Want access to our VIP Vault?

Underground Railroad by Colson Whitehead book cover

By Chrysta Naron

Many kids can sing the ABC song before they can speak in complete sentences. This is great—children should be exposed to the alphabet and will eventually need to know alphabetic order. 

However, singing the alphabet only teaches letter names. Unless you’re pointing out written letters one by one as you sing, the alphabet song is just a song. Kids aren’t learning anything about what the alphabet indicates in print. And the song doesn’t even teach all the letter names particularly well, since many of them blur together in singing. (Elamenopee, anyone?)

Committing the ABC song to memory is still worthwhile, but it’s important to realize it’s only one small part of what toddlers and preschoolers should be learning. When you think about helping your little one learn their ABCs, it pays to mix things up. Expose them to letters on their own, as part of the alphabet (both verbally and written), and as part of words. 

You can make sure your child learns the individual letters by bringing attention to them regularly in your daily life, in books, on signs, in names, and all around you. Below, you’ll find some tips, plus fun and easy alphabet games and activities to teach the alphabet at home.

Follow Your Child’s Interests

Many parents start by pointing out and teaching their children the letter that begins their name. This makes perfect sense. Your child will be excited and proud to know “their” letter. As for where to go from there, keep in mind your big advantage as a parent teaching your child: You can individualize your approach and respond to your specific child. So, you can follow up the letters in their name by pointing out other letters that are important in their environment or, as they know more of the alphabet, by focusing in on letters they don’t know yet.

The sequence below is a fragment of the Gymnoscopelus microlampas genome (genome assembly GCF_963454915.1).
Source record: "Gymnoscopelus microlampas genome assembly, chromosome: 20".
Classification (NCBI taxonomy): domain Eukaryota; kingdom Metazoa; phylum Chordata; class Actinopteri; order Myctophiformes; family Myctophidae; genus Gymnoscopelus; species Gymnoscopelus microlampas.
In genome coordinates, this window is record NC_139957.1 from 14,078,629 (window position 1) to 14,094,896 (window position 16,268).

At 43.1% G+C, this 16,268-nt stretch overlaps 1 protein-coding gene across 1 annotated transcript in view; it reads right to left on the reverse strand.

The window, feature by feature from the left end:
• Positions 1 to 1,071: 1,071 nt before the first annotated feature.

Teach the ABCs Through Play

Keep your letter learning fun and casual, just mixing some ABC practice into daily activities, conversations, and games. You can even pick a letter to practice each day. (But don’t worry: Just keep this up as long as it works for you.) You and your child can practice writing the letter (on paper or write “tactile letters” with your finger through various substances), make the letter out of playdough and popsicle sticks, and look for the letter throughout your day. But rather than go in alphabetical order, remember the tip above.

Get Spontaneous and Mix it Up

Once your child is on their way with some key first letters, you can also let spontaneity be the way your child discovers more letters of the alphabet. For example, you can ask them to close their eyes and point to a letter. When they open them, have them name the letter they’re touching. If you’re a family that uses flashcards, simply make sure to shuffle the cards up before each use. (For a fun variation on typical flashcard study, use your flashcards to play Alphabet Game of War!)

Easy At-Home ABC Games & Activities 

Ultimately, the best way to teach the alphabet is little by little, over a long time. Point out letters, write them with your child, talk about them, and play with them. No need to wear your child (or yourself) out: Just mix in a little alphabet talk and play into the rest of your lives together. See MayaSmart.com’s literacy activities for lots of fun games and crafts that introduce and reinforce letter learning: You can go fishing for letters, make some no-bake letters, or play a game of ABC bingo. Or get moving and play alphabet hopscotch with your little one.

And when it comes to learning letters, remember it’s progress, not perfection. Your child doesn’t need to get every letter right on every single try in order for them to be doing well. Just keep practicing and playing, and soon they’ll have them all down!

What’s working for you to teach your child the alphabet? Share with us in the comments!

Chrysta Naron (she/her) is an early childhood educator and curriculum specialist in Austin, Texas, who believes everything is better with glitter! Read more from her at playfulprek.com.